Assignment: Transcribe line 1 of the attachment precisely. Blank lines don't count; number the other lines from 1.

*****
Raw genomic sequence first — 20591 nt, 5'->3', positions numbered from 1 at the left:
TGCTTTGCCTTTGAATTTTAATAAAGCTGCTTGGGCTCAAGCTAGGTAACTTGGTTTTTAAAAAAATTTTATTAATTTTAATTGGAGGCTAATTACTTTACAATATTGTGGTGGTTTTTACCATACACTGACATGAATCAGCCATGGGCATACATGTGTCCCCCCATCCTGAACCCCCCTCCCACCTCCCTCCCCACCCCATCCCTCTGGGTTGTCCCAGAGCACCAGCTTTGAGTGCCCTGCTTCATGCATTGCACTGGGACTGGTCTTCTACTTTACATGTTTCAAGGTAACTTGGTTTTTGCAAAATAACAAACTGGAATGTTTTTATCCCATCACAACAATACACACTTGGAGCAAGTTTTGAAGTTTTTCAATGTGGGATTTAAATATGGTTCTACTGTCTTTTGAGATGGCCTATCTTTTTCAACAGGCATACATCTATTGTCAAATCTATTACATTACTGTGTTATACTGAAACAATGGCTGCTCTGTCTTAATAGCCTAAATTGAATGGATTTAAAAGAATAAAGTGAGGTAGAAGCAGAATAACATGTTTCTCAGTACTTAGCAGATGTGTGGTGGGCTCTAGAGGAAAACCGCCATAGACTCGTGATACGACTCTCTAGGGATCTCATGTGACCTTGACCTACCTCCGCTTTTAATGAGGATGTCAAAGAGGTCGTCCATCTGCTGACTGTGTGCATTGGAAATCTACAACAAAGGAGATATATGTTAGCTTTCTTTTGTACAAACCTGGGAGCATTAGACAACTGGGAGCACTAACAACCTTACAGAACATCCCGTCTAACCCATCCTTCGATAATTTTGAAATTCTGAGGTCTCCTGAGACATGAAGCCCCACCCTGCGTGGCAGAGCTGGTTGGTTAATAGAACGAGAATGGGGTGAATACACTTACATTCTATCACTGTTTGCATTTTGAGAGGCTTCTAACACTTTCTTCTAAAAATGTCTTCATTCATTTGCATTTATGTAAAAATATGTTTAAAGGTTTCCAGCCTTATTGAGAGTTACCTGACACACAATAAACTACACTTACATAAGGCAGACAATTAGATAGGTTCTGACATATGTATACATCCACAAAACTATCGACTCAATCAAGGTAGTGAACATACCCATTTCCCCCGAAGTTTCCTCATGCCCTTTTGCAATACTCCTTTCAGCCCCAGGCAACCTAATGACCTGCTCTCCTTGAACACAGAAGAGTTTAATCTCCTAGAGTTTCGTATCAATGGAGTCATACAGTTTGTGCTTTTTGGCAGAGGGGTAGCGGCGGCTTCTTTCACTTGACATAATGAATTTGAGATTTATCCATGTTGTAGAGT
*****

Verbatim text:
Raw genomic sequence first — 20591 nt, 5'->3', positions numbered from 1 at the left: